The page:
delivered to her, as a way of making himself agreeable to the whigs. Lady Sunderland was generally known as ‘the little whig,’ and this title was inscribed on the foundation-stone of the new opera-house in the Haymarket in her honour (Colley Cibber, Apology, p. 257; Walpole, Letters, ix. 91 n.) Some graceful verses by Charles Montagu, earl of Halifax, testifying to her beauty, modesty, and talent, formed an inscription on the drinking-glasses of the Kit-Cat Club, of which her husband was a member. They were printed in Tonson's ‘Miscellany.’ Dr. Watts also ‘wrote some elegant verses upon her’ (Gent. Mag. 1817, i. 343). Walpole, in his ‘Reminiscences,’ calls her ‘a great politician,’ and tells how she would receive those whom she wished to influence while combing her beautiful hair. She died of pleuritic fever on 29 April 1716, aged only 28. Lady Cowper in her ‘Diary’ says: ‘They have talked so much of Lady Sunderland's death, that I have done nothing but cry wherever I have been.’ She left a most touching appeal to her husband on behalf of her children, which he forwarded to her mother. It is printed by Coxe in his ‘Life of Marlborough’ (iii. 395–8). A half-length of her, painted by Kneller, was presented to the National Portrait Gallery by Lord Chichester in 1888. A portrait by Lely at Althorp was engraved by Bond for Dibdin's ‘Ædes Althorpianæ.’ It was also engraved by Picart. Portraits of her by D'Agar and Mignard were engraved by Simon and Van Somer. She left three sons and two daughters. Of the daughters, Anne married Viscount Bateman, and Diana became the first wife of John Russell, fourth duke of Bedford. Of the three sons, Robert (b. 1701) succeeded his father as fourth Earl of Sunderland, and was lord carver at the coronation of George II. He died on 15 Sept. 1729. The second son, Charles [q. v.], who is separately noticed, succeeded him as fifth Earl of Sunderland, and in 1733 became, in succession to his aunt (Marlborough's eldest daughter, Henrietta), third Duke of Marlborough. The third son, John, succeeded to the Sunderland property, and was father of John Spencer, created Earl Spencer on 1 Nov. 1765 [see under Spencer, George John, second Earl].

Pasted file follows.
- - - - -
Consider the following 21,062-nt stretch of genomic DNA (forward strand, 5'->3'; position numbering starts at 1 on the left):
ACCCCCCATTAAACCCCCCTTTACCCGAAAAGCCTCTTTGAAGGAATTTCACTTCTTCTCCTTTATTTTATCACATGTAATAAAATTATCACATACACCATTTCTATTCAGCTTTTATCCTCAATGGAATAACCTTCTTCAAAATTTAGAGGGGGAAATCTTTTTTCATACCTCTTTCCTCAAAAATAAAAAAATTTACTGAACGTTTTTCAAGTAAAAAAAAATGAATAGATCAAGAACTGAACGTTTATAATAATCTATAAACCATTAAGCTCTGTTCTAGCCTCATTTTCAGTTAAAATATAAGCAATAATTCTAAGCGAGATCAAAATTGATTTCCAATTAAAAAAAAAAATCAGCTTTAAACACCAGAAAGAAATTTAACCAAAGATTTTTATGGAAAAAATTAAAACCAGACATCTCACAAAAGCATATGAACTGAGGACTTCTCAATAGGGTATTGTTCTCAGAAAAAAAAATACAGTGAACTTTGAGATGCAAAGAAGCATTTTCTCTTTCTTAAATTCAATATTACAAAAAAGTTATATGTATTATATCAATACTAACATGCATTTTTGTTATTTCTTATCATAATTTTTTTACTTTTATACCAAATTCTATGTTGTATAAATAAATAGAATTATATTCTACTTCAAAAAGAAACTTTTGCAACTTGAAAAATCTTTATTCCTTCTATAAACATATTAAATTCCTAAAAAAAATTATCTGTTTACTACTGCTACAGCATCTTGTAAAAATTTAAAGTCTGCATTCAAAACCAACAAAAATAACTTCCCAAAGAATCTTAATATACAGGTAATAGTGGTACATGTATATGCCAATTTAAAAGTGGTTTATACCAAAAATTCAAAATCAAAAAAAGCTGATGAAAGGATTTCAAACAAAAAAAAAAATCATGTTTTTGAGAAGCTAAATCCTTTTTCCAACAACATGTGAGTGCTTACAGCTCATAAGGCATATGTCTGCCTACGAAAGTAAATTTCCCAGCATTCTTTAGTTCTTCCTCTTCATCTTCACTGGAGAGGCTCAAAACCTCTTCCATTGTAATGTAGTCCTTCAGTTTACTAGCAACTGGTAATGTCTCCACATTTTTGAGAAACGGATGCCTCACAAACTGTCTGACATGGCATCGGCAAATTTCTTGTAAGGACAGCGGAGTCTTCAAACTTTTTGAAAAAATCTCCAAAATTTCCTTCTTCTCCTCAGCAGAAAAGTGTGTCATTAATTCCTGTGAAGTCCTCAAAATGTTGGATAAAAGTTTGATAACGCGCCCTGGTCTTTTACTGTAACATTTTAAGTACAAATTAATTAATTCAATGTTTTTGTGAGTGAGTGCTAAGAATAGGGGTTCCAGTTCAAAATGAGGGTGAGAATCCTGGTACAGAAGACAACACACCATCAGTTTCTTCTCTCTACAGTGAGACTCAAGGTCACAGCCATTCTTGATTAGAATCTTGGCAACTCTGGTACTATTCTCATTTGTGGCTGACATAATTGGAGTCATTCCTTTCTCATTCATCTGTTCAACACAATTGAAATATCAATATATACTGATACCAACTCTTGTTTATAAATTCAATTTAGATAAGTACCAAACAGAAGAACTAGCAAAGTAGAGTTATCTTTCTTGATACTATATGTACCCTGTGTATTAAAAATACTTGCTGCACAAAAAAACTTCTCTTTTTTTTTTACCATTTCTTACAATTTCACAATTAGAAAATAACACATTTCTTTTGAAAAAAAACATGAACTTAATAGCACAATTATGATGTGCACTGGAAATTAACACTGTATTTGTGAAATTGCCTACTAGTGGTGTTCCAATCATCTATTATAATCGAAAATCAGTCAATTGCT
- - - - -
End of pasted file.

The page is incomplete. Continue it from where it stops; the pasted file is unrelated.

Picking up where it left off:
On 5 Dec. 1717 Sunderland married, as his third wife, Judith, daughter of Benjamin Tichborne, a lady of great fortune and Irish extraction. All of his three children by her predeceased him. After his death she married Sir Robert Sutton, K.B.; she died in 1749.
[Besides the authorities cited, the most important of which are Coxe's Marlborough, Walpole's Secret Corresp. of the Duchess, 1838, and Stanhope's Hist. (for the Reign of George I), see Peerage of England, 1710; Doyle's Official Baronage; Dibdin's Ædes Althorpianæ; Eccles's New Blenheim Guide, 14th edit. pp. 34, 35; Atterbury's Memoirs and Corresp., ed. Williams, i. 125, 143, 337–8; Life of Godolphin, by Hon. H. Elliot, chap. viii.; Ranke's Hist. of England, v. chap. iii.; Lecky's Hist. of England, chap. iii.; Macaulay's Hist. 1861, v. 4–6; Bromley's and Evans's Cat. of Engraved Portraits; Boyer's Polit. State, xxi. 473, xxiii. 452–3; Cunningham's Hist. from the Revolution to the Death of Anne, i. 171, 458–9, ii. 215, 397; Edwards's Memoirs of Libraries, ii. 144–5; Nichols's Lit. Anecd. i. 90, iv. 275 n., vi. 81 n., and Illustr. iv. 126–7; Notes and Queries, 2nd ser. ii. 49, 50, xi. 442 n. A manuscript memoir among the Spencer Papers, written in 1780, is a compilation from printed authorities. The short memoir in Cunningham's Lives of Eminent Englishmen, vol. iv., is mainly based on Coxe. Sunderland's correspondence while lord lieutenant of Ireland is among Archbishop King's manuscripts (Hist. MSS. Comm. 2nd Rep.). His general correspondence is at Blenheim. Some of his letters are among the De La Warr Papers at Buckhurst (Hist. MSS. Comm. 3rd Rep.)]
SPENCER, CHARLES, third Duke of Marlborough and fifth Earl of Sunderland (1706–1758), born on 22 Nov. 1706, was the third son of Charles Spencer, third earl of Sunderland [q. v.], by his second wife, Lady Anne Churchill, second daughter of the first Duke of Marlborough. Both his elder brothers died early, and in 1729 he succeeded the second as Earl of Sunderland. On the death in 1733 of his maternal aunt, Henrietta, lady Godolphin, who had been Duchess of Marlborough in her own right since the death in 1722 of the first duke, her father, and his grandfather, he became Duke of Marlborough. In accordance with the arrangement made at the marriage of his parents, he now handed over the Sunderland property to his younger brother John, father of the first earl Spencer. During his four years' residence at Althorp he greatly improved the property and revived the traditional hospitality of his Warwickshire ancestors. He did not come into possession of Blenheim until the death of Sarah, dowager duchess of Marlborough, in 1744, and up to that time his income was greatly inferior to that of his brother John. The latter was the favourite of the old duchess, and the young duke vainly tried to propitiate her by going into opposition to the court.
He became a member of the ‘Liberty Club’ formed by the opponents of Sir Robert Walpole in January 1734. On 13 Feb. of the same year he brought forward in the House of Lords a measure to prevent military officers from being deprived of their com-